||Researchers at the University
of Pennsylvania School of Medicine have discovered
a molecular link between the cell’s two major pathways
for breaking down proteins and have succeeded in using
this link to rescue neurodegenerative diseases in a simple
||The cell has two internal pathways for
breaking down proteins. The ubiquitin-proteasome pathway
marks unwanted proteins with ubiquitin tags and shuttles
them for rapid breakdown to a complicated structure called
the proteasome. The second is the autophagy-lysosomal system,
a more general process in which proteins are surrounded by
membranes inside the cell for bulk digestion.
||The researchers discovered that making
the lysosomal system more or less active dramatically influenced
the severity of neurodegeneration.
||The study appears this week in Nature.
(PHILADELPHIA) – Many age-related neurological diseases
are associated with defective proteins accumulating in nerve
suggesting that the cell’s
normal disposal mechanisms are not operating correctly. Now, researchers
at the University of Pennsylvania School of
Medicine have discovered
a molecular link between the cell’s two major pathways for
breaking down proteins and have succeeded in using this link to
rescue neurodegenerative diseases in a simple animal model. The
study appears this week in Nature.
Eye in fruit fly model of Alzheimer's disease
appears rough and deformed.
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The cell has two internal pathways for breaking down proteins.
The ubiquitin-proteasome pathway marks unwanted proteins with ubiquitin tags and shuttles
them for rapid breakdown to a complicated structure called the
proteasome. The second is the autophagy-lysosomal system,
a more general process in which proteins are surrounded by membranes inside the cell for bulk digestion.
“The dogma has been that the autophagy-lysosomal and the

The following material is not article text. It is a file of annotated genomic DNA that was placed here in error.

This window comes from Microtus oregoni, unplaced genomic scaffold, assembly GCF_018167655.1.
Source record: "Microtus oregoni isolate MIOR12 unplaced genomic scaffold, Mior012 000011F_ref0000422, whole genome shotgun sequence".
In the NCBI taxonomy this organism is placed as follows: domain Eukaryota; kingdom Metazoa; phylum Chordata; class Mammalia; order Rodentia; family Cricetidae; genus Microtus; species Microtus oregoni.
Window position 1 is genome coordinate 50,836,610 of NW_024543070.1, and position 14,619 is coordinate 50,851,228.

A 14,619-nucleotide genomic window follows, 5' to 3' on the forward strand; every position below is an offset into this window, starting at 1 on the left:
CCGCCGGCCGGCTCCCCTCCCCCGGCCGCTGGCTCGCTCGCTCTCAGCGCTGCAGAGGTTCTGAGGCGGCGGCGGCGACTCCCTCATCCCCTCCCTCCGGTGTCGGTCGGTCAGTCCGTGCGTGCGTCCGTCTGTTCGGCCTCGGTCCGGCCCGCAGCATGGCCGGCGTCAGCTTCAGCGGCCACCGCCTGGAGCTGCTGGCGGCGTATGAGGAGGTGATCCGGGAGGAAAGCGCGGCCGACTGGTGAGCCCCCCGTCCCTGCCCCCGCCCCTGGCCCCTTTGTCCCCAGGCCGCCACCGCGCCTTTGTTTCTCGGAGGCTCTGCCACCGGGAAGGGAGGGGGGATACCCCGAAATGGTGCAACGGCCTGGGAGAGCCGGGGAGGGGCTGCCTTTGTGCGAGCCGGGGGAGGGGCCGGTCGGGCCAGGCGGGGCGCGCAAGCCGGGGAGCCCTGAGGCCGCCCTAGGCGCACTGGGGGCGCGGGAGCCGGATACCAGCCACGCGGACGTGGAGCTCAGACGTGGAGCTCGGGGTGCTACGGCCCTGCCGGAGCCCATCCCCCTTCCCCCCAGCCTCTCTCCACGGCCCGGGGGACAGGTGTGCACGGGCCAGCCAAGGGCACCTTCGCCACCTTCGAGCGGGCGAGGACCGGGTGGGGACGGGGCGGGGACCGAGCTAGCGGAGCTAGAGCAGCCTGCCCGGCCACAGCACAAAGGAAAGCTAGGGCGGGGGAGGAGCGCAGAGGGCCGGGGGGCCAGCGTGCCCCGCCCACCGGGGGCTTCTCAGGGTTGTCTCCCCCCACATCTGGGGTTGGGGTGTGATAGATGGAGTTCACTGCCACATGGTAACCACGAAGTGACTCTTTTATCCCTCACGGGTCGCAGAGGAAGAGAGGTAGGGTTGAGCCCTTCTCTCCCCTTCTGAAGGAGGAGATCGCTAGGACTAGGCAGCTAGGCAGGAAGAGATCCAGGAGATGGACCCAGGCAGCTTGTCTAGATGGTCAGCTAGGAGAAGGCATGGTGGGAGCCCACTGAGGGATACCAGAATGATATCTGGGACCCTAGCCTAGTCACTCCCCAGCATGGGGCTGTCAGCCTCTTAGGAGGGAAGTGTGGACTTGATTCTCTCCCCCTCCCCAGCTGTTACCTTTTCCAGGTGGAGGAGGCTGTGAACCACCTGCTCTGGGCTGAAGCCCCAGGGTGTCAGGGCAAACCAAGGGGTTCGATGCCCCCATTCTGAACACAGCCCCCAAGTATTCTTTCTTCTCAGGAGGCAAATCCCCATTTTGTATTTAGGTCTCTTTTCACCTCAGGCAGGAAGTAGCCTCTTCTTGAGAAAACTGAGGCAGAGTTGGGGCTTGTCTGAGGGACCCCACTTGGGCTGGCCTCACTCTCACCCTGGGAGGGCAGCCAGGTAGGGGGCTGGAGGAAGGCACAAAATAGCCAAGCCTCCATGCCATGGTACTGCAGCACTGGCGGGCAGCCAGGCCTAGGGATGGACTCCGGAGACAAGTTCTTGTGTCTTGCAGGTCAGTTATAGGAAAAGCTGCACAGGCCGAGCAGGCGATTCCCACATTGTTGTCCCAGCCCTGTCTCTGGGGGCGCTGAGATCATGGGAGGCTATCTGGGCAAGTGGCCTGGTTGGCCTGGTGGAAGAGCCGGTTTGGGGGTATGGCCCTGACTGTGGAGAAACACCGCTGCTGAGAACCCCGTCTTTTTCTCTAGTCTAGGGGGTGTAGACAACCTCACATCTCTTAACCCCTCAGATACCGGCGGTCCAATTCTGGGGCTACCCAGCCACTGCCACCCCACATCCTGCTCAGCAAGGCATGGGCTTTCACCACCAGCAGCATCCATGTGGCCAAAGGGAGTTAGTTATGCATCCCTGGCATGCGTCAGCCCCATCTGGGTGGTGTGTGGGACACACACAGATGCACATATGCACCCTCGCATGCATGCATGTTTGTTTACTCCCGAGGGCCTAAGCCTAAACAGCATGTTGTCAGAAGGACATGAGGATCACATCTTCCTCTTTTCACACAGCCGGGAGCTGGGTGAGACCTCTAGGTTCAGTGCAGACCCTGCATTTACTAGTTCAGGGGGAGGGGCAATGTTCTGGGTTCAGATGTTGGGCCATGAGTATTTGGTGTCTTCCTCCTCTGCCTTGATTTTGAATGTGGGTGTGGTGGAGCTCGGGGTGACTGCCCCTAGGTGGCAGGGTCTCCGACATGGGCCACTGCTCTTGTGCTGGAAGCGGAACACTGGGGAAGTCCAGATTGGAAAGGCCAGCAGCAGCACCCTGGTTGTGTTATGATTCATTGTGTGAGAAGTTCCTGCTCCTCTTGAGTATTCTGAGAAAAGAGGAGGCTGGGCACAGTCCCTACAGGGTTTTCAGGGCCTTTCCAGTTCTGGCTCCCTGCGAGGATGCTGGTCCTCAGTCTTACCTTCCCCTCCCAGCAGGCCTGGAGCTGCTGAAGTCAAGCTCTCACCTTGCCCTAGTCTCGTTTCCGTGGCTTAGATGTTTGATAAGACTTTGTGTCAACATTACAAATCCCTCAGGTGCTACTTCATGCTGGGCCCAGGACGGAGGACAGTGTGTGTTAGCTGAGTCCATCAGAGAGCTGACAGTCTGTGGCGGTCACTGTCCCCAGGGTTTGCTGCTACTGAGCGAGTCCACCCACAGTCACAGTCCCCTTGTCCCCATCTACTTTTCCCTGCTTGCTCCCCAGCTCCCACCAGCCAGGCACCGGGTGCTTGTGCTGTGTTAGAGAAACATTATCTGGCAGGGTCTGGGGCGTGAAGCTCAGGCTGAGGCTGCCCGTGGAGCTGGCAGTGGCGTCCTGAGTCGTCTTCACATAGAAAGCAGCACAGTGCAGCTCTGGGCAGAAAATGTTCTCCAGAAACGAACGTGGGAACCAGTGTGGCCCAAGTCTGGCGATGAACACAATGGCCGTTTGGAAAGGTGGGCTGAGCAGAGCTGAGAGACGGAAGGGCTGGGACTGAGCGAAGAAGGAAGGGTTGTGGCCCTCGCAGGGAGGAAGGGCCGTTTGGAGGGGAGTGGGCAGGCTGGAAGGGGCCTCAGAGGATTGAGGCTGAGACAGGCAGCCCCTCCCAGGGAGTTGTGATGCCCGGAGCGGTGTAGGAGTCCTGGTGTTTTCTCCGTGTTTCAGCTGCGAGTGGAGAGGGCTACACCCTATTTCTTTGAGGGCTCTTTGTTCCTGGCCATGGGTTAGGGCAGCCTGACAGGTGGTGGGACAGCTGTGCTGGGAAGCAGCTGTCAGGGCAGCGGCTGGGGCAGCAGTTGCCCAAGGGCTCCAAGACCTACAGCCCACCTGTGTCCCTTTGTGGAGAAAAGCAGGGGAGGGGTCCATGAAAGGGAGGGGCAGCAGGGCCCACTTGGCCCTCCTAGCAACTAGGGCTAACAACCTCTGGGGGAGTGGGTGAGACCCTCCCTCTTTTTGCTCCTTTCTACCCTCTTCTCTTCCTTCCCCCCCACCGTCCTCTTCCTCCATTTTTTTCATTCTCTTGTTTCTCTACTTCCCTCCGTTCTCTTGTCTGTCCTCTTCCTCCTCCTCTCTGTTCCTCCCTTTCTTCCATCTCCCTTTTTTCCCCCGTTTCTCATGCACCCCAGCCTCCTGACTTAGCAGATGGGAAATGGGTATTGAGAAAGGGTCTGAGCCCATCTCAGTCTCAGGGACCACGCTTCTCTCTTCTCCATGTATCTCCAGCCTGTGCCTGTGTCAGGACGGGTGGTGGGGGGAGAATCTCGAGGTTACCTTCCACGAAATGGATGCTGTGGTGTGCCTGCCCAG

proteasomal systems are trains that run on different tracks, with
similar purposes, but no point of intersection,” explains
senior author J. Paul Taylor, MD, PhD, Assistant Professor of Neurology. “The
new finding directly challenges this thinking by showing that one
system can be induced to compensate for the other. Cells are able
to shift proteins between the systems. We think that this molecular
link can be used to benefit a wide variety of neurodegenerative
diseases because accumulation of toxic proteins is a common underlying
feature of age-related neurodegeneration.”
Taylor and his group study fruit flies in which the proteasome
is disabled by a genetic mutation, which results in neurodegeneration.
They use the fly eye, a neuron-rich tissue, as a surrogate for
the brain because it is easy to visualize. They discovered that
making the lysosomal system more or less active dramatically influenced
the severity of neurodegeneration.
“We found that whenever we knocked the lysosome system down,
neurodegeneration always got worse,” says Taylor. “Then
when we activated the autophagy system by feeding the flies a drug
called rapamycin, neurodegeneration was prevented.” The accumulated
misfolded proteins were cleared out by the lysosome system. “Then
we knew that this system can compensate for the impaired proteasome
function, which in itself tells us that the two pathways intersect,” says
Taylor. “The question was, ‘How is this working?’”
The Role of HDAC6
“That’s where the power of fruit flies comes in,” Taylor
explains. “We can use fruit flies to rapidly screen through
many genes to find the one we’re interested in. In the process
of screening, our attention was drawn to HDAC6 because we already
knew that it could bind to ubiquitin-tagged proteins and transport
them within the cell. So we wondered, could HDAC6 be the link?”
Taylor’s group showed that if the HDAC6 gene is knocked
out, inducing autophagy no longer rescues the fly eyes from neurodegeneration.
Therefore, autophagy requires HDAC6 to work. They also showed that
by simply expressing extra HDAC6, neurodegeneration was prevented
in flies with proteasome impairment. Taylor’s group then
moved on to fly models of human neurodegenerative disease and showed
that they, too, are rescued by over-expression of HDAC6.
Therefore, the researchers suggest that the level of the HDAC6
in a cell regulates its sensitivity to accumulation of misfolded
proteins, and that increasing the activity of HDAC6 can prevent
the degeneration normally associated with accumulating old, damaged
proteins. The researchers suggest further that when proteasomes
are impaired or overwhelmed, which leads to accumulation of defective
proteins, HDAC6 facilitates delivery to the autophagy-lysosomal
system for degradation. “That’s how we think HDAC6
links the two systems,” says Taylor.
Taylor and his team are now testing the ability of HDAC6 to
prevent neurodegeneration in several mouse models, including motor
neuron disease, Parkinson’s disease, and Huntington’s
disease. They are also attempting to identify pharmacologic approaches
to augmenting HDAC6 activity.
Penn co-authors are Udai
Bhan Pandey, Zhiping
B. Nedelsky, and Stephanie Schwartz.
This work was funded by the Kennedy’s Disease Association,
the Morton Reich Research Fund, and the National
Institute of Neurological Disorders and Stroke.
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